Festival of Lies is one man's response to what Linyekula simply terms "this mess," meaning the state of affairs of his homeland. His stage is full of urban detritus: political handbills and garbage-dump body parts of broken dolls, and the continuous "garbage" of recorded speeches, like radios blasting political messages in the streets during election time.
This choreographer is fascinated by artificial light. Lamps, lanterns, and strings of lightbulbs have all figured in his works. This time, oblong neon lamps are manipulated by the dancers and reshape the stage space in the process. Occasionally these lights become performers in their own right: bodies, presences beyond the level of "prop," morphed into movement partnership with a particular dancer. The work itself and the moving of props don't "represent" anything but what they are. The political speeches we hear are also what they are. Two parallel tracks - recorded speeches and the life of the people present onstage - live side by side, with little overlap. As in "real" life, we share the same space with the dictator, the king, the mayor, but our lives and movements don't really intersect.
At each venue Linyekula's small ensemble is augmented by local musicians and caterers who supply the music and food for this unusual party. (In fact, they usually find a community of Congolese expatriates wherever they go.) To integrate locals into the event, two days of contact before the performance are required, not so much as a rehearsal but more as a time for conversation and to garner collective images and impressions. How does it all come together? As Linyekula explains, "You trust in the moment of encounter."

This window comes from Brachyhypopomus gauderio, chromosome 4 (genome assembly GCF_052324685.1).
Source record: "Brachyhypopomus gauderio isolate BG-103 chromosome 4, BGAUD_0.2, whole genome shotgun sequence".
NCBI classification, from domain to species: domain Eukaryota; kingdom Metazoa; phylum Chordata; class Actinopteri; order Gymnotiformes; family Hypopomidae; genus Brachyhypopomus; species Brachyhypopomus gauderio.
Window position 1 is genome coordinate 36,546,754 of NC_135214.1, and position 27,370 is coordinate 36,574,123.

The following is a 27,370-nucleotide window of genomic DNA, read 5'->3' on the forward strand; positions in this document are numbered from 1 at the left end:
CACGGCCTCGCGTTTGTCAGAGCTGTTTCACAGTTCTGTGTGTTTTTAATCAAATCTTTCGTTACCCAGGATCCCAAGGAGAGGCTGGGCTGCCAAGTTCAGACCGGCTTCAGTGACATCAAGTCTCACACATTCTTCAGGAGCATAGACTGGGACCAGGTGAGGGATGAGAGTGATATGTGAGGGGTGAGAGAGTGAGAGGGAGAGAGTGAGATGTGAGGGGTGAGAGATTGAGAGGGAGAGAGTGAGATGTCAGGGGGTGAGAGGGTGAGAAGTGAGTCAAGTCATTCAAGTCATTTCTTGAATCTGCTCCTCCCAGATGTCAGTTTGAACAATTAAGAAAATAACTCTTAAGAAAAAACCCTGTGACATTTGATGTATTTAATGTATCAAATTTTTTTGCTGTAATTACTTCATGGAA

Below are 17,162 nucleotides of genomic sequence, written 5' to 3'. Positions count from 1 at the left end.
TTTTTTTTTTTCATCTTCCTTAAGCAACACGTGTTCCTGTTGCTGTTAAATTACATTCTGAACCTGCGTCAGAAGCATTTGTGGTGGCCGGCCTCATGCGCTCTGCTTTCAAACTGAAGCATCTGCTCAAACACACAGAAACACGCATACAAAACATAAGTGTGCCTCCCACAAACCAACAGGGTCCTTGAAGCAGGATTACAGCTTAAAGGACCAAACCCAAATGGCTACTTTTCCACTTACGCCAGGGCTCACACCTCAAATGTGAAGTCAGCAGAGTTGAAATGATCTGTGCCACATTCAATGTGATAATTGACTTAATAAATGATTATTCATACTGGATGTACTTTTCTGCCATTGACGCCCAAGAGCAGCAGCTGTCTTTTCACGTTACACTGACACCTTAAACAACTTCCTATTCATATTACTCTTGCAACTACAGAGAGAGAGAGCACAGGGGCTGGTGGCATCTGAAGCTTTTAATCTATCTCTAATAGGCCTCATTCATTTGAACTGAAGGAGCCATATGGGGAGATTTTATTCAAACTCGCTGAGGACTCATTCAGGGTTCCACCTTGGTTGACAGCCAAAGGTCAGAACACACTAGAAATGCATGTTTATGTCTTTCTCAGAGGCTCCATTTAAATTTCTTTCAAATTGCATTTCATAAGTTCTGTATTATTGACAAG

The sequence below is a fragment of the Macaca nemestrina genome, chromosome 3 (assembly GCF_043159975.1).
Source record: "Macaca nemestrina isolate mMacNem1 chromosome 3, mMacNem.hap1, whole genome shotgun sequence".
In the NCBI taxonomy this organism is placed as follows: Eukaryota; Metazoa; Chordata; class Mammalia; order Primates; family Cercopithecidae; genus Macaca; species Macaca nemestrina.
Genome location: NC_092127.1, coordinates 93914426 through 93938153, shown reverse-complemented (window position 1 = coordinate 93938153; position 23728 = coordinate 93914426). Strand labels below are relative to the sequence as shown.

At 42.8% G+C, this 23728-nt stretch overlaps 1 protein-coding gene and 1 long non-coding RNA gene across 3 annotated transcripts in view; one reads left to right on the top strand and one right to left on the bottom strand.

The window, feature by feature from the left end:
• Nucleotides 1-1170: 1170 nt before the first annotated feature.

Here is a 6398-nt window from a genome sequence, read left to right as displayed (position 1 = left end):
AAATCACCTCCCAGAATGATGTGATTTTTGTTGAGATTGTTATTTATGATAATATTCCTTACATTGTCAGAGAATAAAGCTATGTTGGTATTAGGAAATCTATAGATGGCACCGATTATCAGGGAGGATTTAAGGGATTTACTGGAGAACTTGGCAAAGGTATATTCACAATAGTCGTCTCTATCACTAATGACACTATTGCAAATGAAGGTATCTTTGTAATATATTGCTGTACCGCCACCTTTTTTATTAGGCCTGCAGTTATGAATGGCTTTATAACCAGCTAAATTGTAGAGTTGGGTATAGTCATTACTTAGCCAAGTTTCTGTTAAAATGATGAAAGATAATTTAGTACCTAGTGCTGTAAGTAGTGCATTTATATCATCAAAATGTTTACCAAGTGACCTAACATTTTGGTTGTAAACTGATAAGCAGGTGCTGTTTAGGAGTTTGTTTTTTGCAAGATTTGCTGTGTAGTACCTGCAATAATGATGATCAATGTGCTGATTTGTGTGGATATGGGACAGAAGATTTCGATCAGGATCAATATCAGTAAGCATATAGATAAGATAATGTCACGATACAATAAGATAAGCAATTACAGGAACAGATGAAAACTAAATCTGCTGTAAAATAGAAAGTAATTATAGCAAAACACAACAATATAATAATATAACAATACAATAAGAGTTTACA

Choreography? Improvisation? Theater? Performance art? Installation? Dance? Linyekula's work doesn't quite fit the box. He is also not an "African dancer." Staking his claim elsewhere, he said, "When you take those two words together, for most people the stress is more on the word 'African' than on the word 'dancer,' because of the stereotypes and all that. The day that both words will be put on the same level, maybe then I can talk of myself as an African dancer."
Salman Rushdie has said that immigration is the great story of the century. Faustin Linyekula has said, "Perhaps my only true country is my body."